While the findings of the present study showed that SI was more common among female than male older adults, gender was not identified as an independent factor associated with SI. Most studies on gender differences of SI have compared suicide death rates and SA. Death rates from suicides are four to five times higher for males than female, and females demonstrate a disproportionately higher rate of SA compared to males [52]. Although reports on gender difference in SI are less explicit, a majority show a female preponderance [8, 53].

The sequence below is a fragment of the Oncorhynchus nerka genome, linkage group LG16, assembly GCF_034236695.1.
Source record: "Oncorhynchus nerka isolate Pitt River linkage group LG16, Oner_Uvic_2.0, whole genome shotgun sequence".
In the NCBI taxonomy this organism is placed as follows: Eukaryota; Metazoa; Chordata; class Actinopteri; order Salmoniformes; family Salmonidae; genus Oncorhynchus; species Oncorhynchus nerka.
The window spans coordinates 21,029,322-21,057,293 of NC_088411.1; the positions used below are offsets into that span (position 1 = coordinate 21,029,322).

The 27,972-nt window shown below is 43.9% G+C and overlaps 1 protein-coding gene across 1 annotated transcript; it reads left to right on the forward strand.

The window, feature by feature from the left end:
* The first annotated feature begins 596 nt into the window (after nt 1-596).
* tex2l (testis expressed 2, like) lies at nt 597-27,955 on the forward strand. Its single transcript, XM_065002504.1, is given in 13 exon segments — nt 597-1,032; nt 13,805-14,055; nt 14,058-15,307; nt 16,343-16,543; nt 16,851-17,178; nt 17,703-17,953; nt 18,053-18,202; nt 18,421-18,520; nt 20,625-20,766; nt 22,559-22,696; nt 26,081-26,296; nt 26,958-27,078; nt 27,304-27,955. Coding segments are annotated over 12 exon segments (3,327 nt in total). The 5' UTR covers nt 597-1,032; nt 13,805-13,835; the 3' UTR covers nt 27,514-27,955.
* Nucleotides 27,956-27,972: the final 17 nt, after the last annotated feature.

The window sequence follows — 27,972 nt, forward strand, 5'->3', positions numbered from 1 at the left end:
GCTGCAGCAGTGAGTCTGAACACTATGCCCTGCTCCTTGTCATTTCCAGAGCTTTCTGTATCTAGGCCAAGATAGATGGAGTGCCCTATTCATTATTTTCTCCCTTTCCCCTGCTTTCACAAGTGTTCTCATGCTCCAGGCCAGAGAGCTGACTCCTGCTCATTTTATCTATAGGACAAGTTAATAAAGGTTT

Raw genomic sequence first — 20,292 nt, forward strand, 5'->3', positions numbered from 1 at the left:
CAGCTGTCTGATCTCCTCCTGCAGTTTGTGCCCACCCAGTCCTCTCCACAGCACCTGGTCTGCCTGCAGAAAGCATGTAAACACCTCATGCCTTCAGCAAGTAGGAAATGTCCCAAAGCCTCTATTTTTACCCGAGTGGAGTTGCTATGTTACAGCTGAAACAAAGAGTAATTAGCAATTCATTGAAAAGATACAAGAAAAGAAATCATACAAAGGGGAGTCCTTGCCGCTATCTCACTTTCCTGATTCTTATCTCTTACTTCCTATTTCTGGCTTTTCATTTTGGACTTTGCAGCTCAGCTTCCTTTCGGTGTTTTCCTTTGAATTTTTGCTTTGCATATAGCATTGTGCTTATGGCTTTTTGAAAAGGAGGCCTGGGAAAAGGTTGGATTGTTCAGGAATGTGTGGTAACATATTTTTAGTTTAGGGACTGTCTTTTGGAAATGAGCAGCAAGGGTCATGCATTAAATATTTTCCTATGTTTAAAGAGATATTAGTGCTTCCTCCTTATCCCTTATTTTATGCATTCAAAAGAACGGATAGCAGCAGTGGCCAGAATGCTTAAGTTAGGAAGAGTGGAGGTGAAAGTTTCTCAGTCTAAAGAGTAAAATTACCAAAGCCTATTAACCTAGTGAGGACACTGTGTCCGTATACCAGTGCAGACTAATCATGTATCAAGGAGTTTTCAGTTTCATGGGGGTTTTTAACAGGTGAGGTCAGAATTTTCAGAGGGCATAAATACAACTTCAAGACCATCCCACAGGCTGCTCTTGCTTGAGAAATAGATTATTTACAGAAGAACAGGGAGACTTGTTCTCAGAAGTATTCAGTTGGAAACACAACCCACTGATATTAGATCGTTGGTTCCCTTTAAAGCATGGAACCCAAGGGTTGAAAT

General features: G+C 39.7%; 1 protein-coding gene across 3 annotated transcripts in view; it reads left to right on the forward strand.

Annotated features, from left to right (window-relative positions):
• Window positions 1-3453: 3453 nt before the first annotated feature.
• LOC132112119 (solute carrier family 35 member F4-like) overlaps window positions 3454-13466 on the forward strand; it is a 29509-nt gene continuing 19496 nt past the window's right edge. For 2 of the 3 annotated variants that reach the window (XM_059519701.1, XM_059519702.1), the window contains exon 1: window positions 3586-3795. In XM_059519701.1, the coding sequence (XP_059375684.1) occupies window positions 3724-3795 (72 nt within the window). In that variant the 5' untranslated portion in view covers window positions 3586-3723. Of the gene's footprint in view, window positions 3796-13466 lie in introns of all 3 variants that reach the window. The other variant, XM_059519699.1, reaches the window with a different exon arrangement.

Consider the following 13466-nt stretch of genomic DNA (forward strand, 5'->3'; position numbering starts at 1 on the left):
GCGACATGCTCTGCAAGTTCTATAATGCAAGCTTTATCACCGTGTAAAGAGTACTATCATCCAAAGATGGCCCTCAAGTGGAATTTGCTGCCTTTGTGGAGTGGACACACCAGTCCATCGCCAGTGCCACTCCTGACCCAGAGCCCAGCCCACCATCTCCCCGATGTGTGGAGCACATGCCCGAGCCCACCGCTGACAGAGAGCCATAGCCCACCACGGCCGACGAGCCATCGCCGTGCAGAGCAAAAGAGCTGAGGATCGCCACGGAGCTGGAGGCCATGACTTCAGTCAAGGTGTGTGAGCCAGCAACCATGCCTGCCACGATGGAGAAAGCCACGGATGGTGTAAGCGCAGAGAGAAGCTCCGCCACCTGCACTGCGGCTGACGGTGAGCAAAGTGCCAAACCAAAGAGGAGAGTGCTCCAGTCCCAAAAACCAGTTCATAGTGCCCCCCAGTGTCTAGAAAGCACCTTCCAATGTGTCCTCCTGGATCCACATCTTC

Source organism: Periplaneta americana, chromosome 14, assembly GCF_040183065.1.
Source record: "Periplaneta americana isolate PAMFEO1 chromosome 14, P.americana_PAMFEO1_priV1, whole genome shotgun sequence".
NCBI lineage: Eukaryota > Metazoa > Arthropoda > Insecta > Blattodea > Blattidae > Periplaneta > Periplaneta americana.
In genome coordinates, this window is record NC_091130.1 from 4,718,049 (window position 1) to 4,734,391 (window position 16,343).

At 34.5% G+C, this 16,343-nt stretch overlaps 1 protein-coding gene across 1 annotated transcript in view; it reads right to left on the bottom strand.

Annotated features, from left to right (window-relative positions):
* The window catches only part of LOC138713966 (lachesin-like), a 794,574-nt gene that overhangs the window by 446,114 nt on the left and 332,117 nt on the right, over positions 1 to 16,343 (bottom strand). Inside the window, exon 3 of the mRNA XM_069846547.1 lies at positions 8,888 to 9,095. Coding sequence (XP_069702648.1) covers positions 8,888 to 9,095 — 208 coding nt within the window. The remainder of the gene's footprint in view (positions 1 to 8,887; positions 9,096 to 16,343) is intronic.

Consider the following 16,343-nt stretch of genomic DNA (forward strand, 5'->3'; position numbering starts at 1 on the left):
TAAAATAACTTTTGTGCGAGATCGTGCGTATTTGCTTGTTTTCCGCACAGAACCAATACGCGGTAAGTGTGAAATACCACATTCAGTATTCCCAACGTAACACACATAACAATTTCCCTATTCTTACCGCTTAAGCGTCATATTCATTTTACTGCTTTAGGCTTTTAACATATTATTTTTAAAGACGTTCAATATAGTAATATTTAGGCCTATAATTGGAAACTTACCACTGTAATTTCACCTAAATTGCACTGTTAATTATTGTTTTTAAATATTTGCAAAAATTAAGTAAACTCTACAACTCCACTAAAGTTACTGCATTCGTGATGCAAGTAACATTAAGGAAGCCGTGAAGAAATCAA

The findings of the present study showed that current depression was a significant risk factor for SI in the target population. SI among older adults is mostly seen in the context of mental disorders. In a US study of the older people aged 65 years and over in primary care settings, almost half of those with depression or anxiety reported SI [54]. In a cross-sectional study across 17 countries, the presence of any anxiety disorder increased the risk of SI threefold and mood disorder increased the risk fivefold [3].